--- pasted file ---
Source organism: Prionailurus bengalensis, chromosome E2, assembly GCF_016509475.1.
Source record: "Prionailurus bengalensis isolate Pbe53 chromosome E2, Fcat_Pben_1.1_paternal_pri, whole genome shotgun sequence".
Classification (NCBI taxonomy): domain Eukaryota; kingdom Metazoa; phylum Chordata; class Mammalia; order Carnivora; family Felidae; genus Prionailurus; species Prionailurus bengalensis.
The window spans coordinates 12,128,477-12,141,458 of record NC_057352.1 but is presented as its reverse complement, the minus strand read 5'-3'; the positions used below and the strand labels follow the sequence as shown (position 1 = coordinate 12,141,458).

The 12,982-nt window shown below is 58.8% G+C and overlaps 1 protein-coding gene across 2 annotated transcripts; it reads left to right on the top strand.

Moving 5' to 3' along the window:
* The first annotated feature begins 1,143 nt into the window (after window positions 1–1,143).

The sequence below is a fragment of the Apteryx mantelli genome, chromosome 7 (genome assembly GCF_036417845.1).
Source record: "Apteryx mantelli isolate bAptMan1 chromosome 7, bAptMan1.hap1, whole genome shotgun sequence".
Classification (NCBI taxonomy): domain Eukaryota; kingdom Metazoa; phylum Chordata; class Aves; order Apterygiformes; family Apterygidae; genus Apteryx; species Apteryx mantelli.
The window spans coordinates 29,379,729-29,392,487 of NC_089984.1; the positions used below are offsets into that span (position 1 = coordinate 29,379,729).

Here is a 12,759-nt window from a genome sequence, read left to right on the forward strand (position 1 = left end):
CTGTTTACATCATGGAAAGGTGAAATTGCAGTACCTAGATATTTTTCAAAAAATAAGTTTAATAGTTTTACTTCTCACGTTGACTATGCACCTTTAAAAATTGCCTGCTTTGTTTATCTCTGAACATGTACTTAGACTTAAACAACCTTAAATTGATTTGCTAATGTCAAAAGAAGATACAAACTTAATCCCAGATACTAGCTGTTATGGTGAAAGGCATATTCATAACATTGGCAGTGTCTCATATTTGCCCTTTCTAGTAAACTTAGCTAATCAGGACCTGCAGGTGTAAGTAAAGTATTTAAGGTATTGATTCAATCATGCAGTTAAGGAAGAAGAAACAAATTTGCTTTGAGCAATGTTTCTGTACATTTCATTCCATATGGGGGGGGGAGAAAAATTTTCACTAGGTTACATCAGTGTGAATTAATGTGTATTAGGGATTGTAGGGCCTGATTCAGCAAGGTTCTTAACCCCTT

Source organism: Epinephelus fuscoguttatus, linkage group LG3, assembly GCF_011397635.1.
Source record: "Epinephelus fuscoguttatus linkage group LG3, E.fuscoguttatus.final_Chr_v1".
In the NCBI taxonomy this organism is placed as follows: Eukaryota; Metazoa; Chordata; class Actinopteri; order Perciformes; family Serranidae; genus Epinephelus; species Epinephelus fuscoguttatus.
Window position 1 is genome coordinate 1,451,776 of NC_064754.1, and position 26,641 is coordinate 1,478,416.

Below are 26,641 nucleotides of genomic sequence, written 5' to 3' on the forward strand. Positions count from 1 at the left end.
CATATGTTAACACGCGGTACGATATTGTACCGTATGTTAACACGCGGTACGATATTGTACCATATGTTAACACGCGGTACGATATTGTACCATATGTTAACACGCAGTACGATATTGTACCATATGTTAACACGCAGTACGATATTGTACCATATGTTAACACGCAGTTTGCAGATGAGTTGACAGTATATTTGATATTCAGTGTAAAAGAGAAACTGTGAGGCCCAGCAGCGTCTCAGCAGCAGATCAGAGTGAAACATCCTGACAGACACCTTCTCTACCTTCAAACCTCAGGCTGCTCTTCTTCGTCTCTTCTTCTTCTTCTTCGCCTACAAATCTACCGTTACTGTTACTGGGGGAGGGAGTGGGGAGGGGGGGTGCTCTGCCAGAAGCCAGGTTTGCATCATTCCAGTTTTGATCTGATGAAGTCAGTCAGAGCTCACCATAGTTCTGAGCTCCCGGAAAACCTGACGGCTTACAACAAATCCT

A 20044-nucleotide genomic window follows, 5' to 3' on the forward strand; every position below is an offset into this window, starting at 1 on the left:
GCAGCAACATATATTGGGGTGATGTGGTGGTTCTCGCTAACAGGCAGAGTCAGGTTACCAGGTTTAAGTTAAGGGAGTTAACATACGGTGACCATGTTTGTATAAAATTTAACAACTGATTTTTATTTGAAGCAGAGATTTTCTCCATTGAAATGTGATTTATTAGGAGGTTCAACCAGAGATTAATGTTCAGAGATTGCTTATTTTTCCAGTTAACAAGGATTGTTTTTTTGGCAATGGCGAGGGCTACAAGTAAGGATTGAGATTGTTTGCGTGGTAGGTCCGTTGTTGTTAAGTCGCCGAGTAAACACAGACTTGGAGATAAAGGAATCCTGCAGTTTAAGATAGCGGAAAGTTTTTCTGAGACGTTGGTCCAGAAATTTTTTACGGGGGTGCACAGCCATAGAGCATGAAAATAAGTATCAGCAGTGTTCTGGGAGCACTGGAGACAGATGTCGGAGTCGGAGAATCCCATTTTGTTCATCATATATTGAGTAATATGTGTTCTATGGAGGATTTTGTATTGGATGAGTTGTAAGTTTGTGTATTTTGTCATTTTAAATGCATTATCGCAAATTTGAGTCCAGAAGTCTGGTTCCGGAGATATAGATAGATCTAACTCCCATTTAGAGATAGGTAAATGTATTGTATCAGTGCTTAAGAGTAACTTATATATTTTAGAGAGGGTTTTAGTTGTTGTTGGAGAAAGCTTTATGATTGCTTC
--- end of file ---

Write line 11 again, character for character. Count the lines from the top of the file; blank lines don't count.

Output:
The window spans coordinates 29,379,729-29,392,487 of NC_089984.1; the positions used below are offsets into that span (position 1 = coordinate 29,379,729).